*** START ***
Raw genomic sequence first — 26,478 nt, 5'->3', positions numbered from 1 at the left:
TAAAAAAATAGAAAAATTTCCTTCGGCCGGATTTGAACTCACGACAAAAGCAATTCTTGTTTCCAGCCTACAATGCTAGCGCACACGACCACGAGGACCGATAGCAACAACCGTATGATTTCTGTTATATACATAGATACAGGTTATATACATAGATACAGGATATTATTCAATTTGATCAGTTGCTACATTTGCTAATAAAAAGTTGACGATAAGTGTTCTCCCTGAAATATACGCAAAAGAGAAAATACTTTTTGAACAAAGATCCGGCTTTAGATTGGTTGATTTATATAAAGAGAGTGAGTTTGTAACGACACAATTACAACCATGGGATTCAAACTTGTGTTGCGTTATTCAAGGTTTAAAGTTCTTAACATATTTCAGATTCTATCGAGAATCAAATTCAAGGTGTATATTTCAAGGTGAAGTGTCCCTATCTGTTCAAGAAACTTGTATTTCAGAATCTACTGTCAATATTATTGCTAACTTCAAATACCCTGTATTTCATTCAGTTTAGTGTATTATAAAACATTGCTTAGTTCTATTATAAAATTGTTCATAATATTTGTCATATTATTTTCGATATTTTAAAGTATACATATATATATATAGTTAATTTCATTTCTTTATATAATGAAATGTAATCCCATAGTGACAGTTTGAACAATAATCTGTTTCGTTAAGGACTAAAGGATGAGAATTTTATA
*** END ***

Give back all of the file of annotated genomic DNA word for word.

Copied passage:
Raw genomic sequence first — 26,478 nt, 5'->3', positions numbered from 1 at the left:
TAAAAAAATAGAAAAATTTCCTTCGGCCGGATTTGAACTCACGACAAAAGCAATTCTTGTTTCCAGCCTACAATGCTAGCGCACACGACCACGAGGACCGATAGCAACAACCGTATGATTTCTGTTATATACATAGATACAGGTTATATACATAGATACAGGATATTATTCAATTTGATCAGTTGCTACATTTGCTAATAAAAAGTTGACGATAAGTGTTCTCCCTGAAATATACGCAAAAGAGAAAATACTTTTTGAACAAAGATCCGGCTTTAGATTGGTTGATTTATATAAAGAGAGTGAGTTTGTAACGACACAATTACAACCATGGGATTCAAACTTGTGTTGCGTTATTCAAGGTTTAAAGTTCTTAACATATTTCAGATTCTATCGAGAATCAAATTCAAGGTGTATATTTCAAGGTGAAGTGTCCCTATCTGTTCAAGAAACTTGTATTTCAGAATCTACTGTCAATATTATTGCTAACTTCAAATACCCTGTATTTCATTCAGTTTAGTGTATTATAAAACATTGCTTAGTTCTATTATAAAATTGTTCATAATATTTGTCATATTATTTTCGATATTTTAAAGTATACATATATATATATAGTTAATTTCATTTCTTTATATAATGAAATGTAATCCCATAGTGACAGTTTGAACAATAATCTGTTTCGTTAAGGACTAAAGGATGAGAATTTTATA